School of Earth, Energy and Environmental Sciences
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Postdoctoral Research Fellow, Geological Sciences
BioPeter Achtziger-Zupančič received his Diploma of Engineering in Hydrogeology (MSc equivalent) from TU Berlin (Germany) in 2010 and worked in the execution and design of hydraulic, hydro-mechanical, pneumatic and tracer experiments in radioactive disposal research in Switzerland, France and Germany (2008-2012). From 2012-2017 he worked as a research assistant and post-doctoral researcher at ETH Zurich (Switzerland). In his PhD research he analyzed large hydraulical data sets on a local to global scale to gain insights in controlling factors of the distribution of hydrogeological parameters in crystalline rock in the upper 2000 m of the Earth's crust. In 2017 he joined SCERF group to explore new methods to assess and visualize uncertainty in mining. Research in hard rock hydrogeology, hydro-mechanics, radioactive disposal remain of interest.
Professor (Research) of Geological and Environmental Sciences, Emeritus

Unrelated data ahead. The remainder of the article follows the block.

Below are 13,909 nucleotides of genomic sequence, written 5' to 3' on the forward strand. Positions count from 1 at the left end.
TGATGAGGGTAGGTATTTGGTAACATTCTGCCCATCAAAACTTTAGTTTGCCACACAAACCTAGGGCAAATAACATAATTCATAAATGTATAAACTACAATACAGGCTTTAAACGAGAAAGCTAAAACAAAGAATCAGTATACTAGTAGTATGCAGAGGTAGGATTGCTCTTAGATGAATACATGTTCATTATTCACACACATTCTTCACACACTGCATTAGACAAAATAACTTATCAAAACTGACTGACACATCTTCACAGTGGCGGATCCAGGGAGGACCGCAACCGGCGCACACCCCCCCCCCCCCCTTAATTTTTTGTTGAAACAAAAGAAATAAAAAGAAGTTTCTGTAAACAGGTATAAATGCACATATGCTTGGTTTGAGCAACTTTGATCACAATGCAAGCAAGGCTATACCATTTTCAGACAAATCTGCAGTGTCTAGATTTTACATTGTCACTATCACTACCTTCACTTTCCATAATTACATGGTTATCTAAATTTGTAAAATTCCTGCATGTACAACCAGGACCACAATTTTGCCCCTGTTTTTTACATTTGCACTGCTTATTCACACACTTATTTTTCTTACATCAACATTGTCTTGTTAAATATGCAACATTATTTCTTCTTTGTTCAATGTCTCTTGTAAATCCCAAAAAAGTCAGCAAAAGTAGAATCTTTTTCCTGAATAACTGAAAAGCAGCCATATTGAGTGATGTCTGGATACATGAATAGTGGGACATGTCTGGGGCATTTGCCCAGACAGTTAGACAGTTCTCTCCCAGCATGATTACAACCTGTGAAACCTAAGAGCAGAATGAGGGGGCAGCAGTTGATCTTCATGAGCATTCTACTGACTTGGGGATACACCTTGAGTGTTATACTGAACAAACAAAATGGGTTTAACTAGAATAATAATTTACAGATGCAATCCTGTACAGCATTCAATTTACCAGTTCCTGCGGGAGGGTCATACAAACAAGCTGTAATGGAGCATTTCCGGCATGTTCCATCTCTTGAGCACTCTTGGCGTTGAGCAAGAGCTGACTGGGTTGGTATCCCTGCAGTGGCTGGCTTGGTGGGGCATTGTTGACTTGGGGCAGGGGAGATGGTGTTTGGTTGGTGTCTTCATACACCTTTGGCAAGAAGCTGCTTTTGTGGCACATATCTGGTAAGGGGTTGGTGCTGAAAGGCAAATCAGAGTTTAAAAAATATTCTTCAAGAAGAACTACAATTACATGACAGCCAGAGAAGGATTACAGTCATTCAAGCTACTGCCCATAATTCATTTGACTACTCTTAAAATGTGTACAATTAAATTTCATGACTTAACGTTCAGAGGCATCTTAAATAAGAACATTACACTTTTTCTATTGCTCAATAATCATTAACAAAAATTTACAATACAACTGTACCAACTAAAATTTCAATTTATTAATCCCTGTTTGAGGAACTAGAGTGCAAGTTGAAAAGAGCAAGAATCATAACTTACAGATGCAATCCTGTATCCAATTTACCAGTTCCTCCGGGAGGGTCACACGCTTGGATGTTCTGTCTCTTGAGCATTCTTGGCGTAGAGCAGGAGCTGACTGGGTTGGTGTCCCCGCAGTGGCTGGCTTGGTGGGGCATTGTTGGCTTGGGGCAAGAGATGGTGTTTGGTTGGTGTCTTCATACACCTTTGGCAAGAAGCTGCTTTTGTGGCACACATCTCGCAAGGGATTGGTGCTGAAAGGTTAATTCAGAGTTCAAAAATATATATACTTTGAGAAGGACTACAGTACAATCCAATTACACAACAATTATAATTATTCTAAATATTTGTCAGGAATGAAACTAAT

Current Research and Scholarly InterestsFormation, geometric patterns and fluid flow properties of fractures and faults in a broad range of scales.
Ph.D. Student in Geological and Environmental Sciences
Current Research and Scholarly InterestsUplift of the Santa Cruz Mountains: Geologic, Thermal, and Mechanical Insights
Professor of Geological Sciences, Emeritus
Current Research and Scholarly InterestsTheoretical geochemistry of reactions among aqueous solutions and minerals in magma-hydrothermal systems; environmental geochemistry of toxic metals in the Mother Lode Gold region, CA, and the emergence of life in the aftermath of the Moon-forming impact, ca. 4.4Ga.
Ph.D. Student in Geological Sciences
Current Research and Scholarly InterestsMy research focuses on the origins and early evolution of macroscopic animal life and the changes to both the geosphere and biosphere during the Neoproterozoic to Paleozoic transition; specifically the Ediacaran Period (635-541 Ma). Due to the paucity of fossil evidence left by Earth’s earliest animals in deep time, I look to incorporate paleo- ecological, geochemical, and database analyses with studies of extant animal physiology to better understand the Ediacaran biostratigraphic record.
Professor of Geological Sciences
Current Research and Scholarly InterestsPaleontology; Evolution of plant physiology & development; Geochemistry of fossil preservation; Evolution of terrestrial ecosystems and environments